Gavin May report 2022
Healthy types will be keen to hear that there is an annual run around the Morbihan. It is non-stop and about 125km with crowds ready to help your last steps into Vannes. So at least you now know the place is simply vast …in fact I imagine you can get lost in this “inland sea” ! A lot of oyster and mussel beds, so check if you wander off the main routes. Powerful currents run through, so don’t be surprised if you or someone else is moving 90 degrees to their apparent course!
There are plenty of buoys and anchorages, but if you wish for a pontoon with water and power, then your best bet is opposite Port Blanc at the north end of Ile aux Moines. There are two floating pontoons and a free water taxi for the 150m to shore. Note people come for lunch, for an early evening drink, and to overnight, so don’t be put off if on arrival there is not an immediate space- there might be one shortly. Given it is the only practical pontoon in the entire Morbihan, it can be popular!
Most of the eateries are for the day trippers, so check what is actually open in the evening, and note the free water taxi ends too early for a dinner.
To get ashore or back to the pontoons, the folk in the water taxi are very friendly and are usually running about somewhere. You don’t really need to call them on VHF 09…they are probably in sight anyway.
There is a baker, and minimal mini supermarket 10 mins walk up the hill.
Ile aux Moines may not look that big, but to cover in only a day will mean a bike hire. If you want to walk, especially the coastal path, then I would suggest spread over two days for 4 hrs or so each. It is a lovely island, all very simple and friendly. The lanes are small, and you probably won’t even see a car at all.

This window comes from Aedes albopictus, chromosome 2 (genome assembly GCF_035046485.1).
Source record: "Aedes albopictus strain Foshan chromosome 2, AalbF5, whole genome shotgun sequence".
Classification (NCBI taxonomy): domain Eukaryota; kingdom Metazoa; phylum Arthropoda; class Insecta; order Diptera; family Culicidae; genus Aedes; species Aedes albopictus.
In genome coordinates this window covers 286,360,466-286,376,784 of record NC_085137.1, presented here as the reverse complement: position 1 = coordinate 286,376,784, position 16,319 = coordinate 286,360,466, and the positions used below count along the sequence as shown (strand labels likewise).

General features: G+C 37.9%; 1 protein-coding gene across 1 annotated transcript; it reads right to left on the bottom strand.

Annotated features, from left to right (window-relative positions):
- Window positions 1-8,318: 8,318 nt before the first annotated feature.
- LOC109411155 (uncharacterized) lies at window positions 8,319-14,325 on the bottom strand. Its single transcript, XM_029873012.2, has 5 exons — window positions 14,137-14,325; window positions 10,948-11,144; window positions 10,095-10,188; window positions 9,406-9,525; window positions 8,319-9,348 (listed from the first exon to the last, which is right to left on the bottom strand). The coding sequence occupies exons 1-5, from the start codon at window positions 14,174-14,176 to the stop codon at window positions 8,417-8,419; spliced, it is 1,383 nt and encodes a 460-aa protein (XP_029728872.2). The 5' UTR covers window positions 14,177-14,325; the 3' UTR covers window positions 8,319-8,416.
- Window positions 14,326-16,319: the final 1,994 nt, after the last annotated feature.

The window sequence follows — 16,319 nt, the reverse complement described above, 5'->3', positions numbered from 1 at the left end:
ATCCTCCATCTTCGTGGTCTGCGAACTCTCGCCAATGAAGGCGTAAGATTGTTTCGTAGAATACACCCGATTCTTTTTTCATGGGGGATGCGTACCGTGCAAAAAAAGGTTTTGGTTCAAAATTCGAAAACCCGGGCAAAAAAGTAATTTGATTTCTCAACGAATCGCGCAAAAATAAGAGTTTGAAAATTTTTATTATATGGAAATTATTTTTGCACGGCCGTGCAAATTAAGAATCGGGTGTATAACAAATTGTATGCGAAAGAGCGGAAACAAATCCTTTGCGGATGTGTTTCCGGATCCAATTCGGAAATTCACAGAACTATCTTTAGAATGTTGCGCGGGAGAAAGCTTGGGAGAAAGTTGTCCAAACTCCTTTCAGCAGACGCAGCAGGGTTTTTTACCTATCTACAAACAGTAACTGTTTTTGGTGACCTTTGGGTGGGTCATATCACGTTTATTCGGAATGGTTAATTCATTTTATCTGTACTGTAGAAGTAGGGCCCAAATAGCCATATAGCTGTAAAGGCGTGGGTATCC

Just to note, opposite at Port Blanc there are buoys, and up at Arradon there are maybe half a dozen smaller fingers and a lot of buoys. If you have time, and you may find time slides on by here, take the boat up to the very fine town of Vannes. It isn’t quite as grand as La Rochelle, but it is on your doorstep.
At times these can be akin to watching the bath water run out of a bath! The tidal Morbihan (an enclosed sea with a multitude of small islands) is roughly 10Nm long and an average of about 3Nm wide with the river Auray and other small tributaries draining into it. Twice a day all of the tidal flow has to pass through the ½ Nm wide narrow entrance near Port Navalo and at mid springs the flood or ebb can reach up to 8 knots! Additionally, because of variable seabed contours and the islands, considerable (and potentially dangerous) whirlpools can develop where different currents meet each other.
To illustrate the tidal complexity of this wonderful cruising area, HW at Vannes is around 2 hours different to HW at the Port Navalo entrance. On the chart navigation may look like a nightmare at first glance, but with careful tidal planning it becomes a beautiful and rewarding cruising area.
Nick Fletcher kindly provided the above report
Make sure you have some power on tap because this place is crazy when a spring tide is underway. No one is going in the direction they are pointing but almost cartoon-like sliding massively this way or that. The water gently boils up underneath you, you fly through rapid-like small overalls and a few metres from this some local will be quietly fishing in his small boat held entirely still by the various eddies.
Away from the mouth, things quieten down and further away again, you can find almost pond-like serenity. Don’t think Poole; this place is vast, the islands more numerous and larger. It is all on a very different scale. No shortage of rocks and oyster beds, so don’t wander off course too nonchalantly. Apparently, a 5 kt speed limit, but by dusk, this seems to vaguely increase, out of season and by locals, to about 40knts!
There are 3 “pontoon” arrangements, numerous anchorages, rivers, a lock to the medieval town of Vannes (superb, why bother going all the way to La Rochelle?).
In short, too much to put in short notes. Suffice to say, you could spend a lot of enjoyable days in this inland sea.
Gavin May kindly provided the above report – 2021